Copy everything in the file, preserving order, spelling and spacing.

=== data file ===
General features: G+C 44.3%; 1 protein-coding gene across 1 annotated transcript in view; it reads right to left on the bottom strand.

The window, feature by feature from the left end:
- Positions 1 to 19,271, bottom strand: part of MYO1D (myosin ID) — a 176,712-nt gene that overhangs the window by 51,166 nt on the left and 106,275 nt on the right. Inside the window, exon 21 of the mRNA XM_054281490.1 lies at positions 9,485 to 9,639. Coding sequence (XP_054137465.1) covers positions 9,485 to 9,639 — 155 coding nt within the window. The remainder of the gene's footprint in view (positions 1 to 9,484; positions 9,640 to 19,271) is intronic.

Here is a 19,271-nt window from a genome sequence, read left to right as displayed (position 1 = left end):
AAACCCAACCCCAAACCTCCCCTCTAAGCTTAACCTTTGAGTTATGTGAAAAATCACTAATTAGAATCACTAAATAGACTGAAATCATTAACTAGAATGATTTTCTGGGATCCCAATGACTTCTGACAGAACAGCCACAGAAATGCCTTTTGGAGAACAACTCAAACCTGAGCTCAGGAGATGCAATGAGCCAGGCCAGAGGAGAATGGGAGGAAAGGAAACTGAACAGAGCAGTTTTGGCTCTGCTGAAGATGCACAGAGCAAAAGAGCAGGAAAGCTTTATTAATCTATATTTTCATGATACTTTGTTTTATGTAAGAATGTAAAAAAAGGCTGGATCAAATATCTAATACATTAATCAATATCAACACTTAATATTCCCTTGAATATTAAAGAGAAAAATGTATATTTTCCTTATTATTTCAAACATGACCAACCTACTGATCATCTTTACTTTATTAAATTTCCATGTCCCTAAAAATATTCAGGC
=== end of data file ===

General features: G+C 44.3%; 1 protein-coding gene across 1 annotated transcript in view; it reads right to left on the bottom strand.

The window, feature by feature from the left end:
- Positions 1 to 19,271, bottom strand: part of MYO1D (myosin ID) — a 176,712-nt gene that overhangs the window by 51,166 nt on the left and 106,275 nt on the right. Inside the window, exon 21 of the mRNA XM_054281490.1 lies at positions 9,485 to 9,639. Coding sequence (XP_054137465.1) covers positions 9,485 to 9,639 — 155 coding nt within the window. The remainder of the gene's footprint in view (positions 1 to 9,484; positions 9,640 to 19,271) is intronic.

Here is a 19,271-nt window from a genome sequence, read left to right as displayed (position 1 = left end):
AAACCCAACCCCAAACCTCCCCTCTAAGCTTAACCTTTGAGTTATGTGAAAAATCACTAATTAGAATCACTAAATAGACTGAAATCATTAACTAGAATGATTTTCTGGGATCCCAATGACTTCTGACAGAACAGCCACAGAAATGCCTTTTGGAGAACAACTCAAACCTGAGCTCAGGAGATGCAATGAGCCAGGCCAGAGGAGAATGGGAGGAAAGGAAACTGAACAGAGCAGTTTTGGCTCTGCTGAAGATGCACAGAGCAAAAGAGCAGGAAAGCTTTATTAATCTATATTTTCATGATACTTTGTTTTATGTAAGAATGTAAAAAAAGGCTGGATCAAATATCTAATACATTAATCAATATCAACACTTAATATTCCCTTGAATATTAAAGAGAAAAATGTATATTTTCCTTATTATTTCAAACATGACCAACCTACTGATCATCTTTACTTTATTAAATTTCCATGTCCCTAAAAATATTCAGGC